Under the plan, after the beneficiary pays a $250 deductible, Medicare pays three-fourths of the next $2,250 in drug costs. There is no benefit between $2,250 and $5,100, a $2,850 gap in coverage. But once a beneficiary has spent $3,600 on drugs out-of-pocket, including the deductible and copays, the government pays all but 5 percent of additional drug costs.

The White House says most of the roughly 400 people who attended the event were there at the invitation of the Maple Grove Community Center and Fairview Health Services.

Medicare recipient Don Loizeaux says he got his ticket from the office of 6th District Rep. Mark Kennedy, a Republican. Loizeaux left impressed with President Bush.

"He's got a tough job. and I thought he did a terrific job of making people aware of a program that's really a darn good program," said Loizeaux.

Bush's approval rating has been seriously slipping in the polls in Minnesota and nationally. A Star Tribune survey conducted in May found just 42 percent of Minnesotans approved of the way he's handling his job. That's the lowest number of his presidency.

A newly released New York Times national poll also showed the president's approval rating at 42 percent.

That might be one reason Bush began focusing attention this week on the new Medicare benefits, and not on his controversial proposal to change Social Security.

Bush stressed his sincerity about the bottom-line value of the new drug benefits.

"This isn't political talk. This is true. And I encourage people to take a look at this program."

It's been months since President Bush has visited Minnesota, but political analysts say politics will likely be bringing him back frequently to help GOP congressional candidates with their 2006 campaigns.


Friends and foes of the president mixed like oil and water along the sidewalk near the Maple Grove Community Center. Early on, it was a decidedly pro-Bush crowd. Donna Henke of Maple Grove brought her family and some old campaign signs to cheer on the president.

"I believe in his values, his morals, his platform. I'm a true Republican and we just felt we needed to be here," said Henke. "These are my daughters and my husband and some fellow supporters, and it's a beautiful day in Minnesota. It's exciting."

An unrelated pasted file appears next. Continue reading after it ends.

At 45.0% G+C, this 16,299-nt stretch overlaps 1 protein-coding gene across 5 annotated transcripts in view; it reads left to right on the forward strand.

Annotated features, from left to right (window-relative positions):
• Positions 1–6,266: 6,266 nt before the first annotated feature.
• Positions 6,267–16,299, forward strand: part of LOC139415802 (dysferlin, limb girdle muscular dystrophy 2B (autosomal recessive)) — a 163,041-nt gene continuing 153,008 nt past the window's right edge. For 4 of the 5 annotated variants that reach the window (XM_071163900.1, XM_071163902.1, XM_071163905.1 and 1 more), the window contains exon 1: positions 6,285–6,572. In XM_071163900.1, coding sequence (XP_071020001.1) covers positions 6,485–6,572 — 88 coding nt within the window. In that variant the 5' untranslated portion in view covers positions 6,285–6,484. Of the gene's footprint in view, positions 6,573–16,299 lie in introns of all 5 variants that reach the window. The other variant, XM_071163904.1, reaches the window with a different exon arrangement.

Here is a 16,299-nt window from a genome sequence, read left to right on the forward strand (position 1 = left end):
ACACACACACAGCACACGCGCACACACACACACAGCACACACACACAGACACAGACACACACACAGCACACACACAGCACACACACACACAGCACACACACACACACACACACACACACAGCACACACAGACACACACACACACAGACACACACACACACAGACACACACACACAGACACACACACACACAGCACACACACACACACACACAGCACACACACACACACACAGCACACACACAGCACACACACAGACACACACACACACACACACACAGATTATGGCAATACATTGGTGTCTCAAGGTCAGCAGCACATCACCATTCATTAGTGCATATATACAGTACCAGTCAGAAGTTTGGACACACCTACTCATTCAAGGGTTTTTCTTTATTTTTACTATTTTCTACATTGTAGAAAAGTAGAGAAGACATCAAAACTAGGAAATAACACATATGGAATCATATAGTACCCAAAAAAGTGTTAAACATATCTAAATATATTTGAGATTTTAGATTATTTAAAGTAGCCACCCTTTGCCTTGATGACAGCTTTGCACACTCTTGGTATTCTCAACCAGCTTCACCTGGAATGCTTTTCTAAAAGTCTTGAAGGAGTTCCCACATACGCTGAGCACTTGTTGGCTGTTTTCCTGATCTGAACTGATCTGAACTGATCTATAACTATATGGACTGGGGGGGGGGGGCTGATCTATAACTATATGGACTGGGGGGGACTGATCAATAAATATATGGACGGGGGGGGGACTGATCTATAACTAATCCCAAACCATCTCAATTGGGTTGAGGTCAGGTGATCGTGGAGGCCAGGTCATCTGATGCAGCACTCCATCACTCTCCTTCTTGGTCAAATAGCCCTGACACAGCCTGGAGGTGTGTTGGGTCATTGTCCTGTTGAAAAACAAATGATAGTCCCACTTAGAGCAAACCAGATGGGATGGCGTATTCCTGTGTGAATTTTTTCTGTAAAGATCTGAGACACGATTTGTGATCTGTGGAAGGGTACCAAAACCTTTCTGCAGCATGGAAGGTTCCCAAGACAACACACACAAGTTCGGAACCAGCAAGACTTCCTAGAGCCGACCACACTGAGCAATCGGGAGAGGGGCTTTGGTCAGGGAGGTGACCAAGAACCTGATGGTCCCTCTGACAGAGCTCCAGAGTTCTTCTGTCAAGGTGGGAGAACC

Many like-minded demonstrators were feeling a similar excitement as they waited to catch of glimpse of the president in his passing limousine. Debra Haberling of Maple Grove wasn't surprised by the turnout of supporters.

"I think he's a popular president. And I think for the most part people support everything he stands for, especially his values," said Haberling.

But as the morning passed, more and more opposing views could be seen among the crowd and the signs they carried. Lee Bowten traveled from Milaca to let the president know she's against his stand on Medicare and prescription drugs.

"It's just another program for the big drug companies and the health insurance companies and so forth," said Bowten. "If he wanted to help the seniors he'd make it simpler, and the same for everybody."

Although the president was in Minnesota to talk about prescription drugs, most of his detractors outside were protesting Social Security reform. Several dozen people carried yellow and black signs that read "Hands Off My Social Security."

Organizer Zach Rodvold tried unsuccessfully to get some seniors invited into the town hall meeting to offer the president some feedback.

"It looks like, as other events that he's done in the past have gone, that it's not a real discussion. It's show, where they recruit people who agree with him. And we're a little disappointed in that," said Rodvold.

Most of the demonstrators were content to hold their signs in silence. Others squabbled with their counterparts on a variety of issues. Iraq was a common theme in these sidewalk debates.

The competing camps also engaged in an informal game with passing motorists, urging them to honk their horns or respond to their particular point of view. The game eventually went bad when politics apparently clouded a driver's view of the road, as well as a red light and the car in front of him.

The driver, a Bush supporter, rear-ended the car in front of him, and was met with cheers and laughter from Bush opponents.

Police quickly cleared the intersection. There were no apparent injuries from the rear-end collision.

(The Associated Press contributed to this report)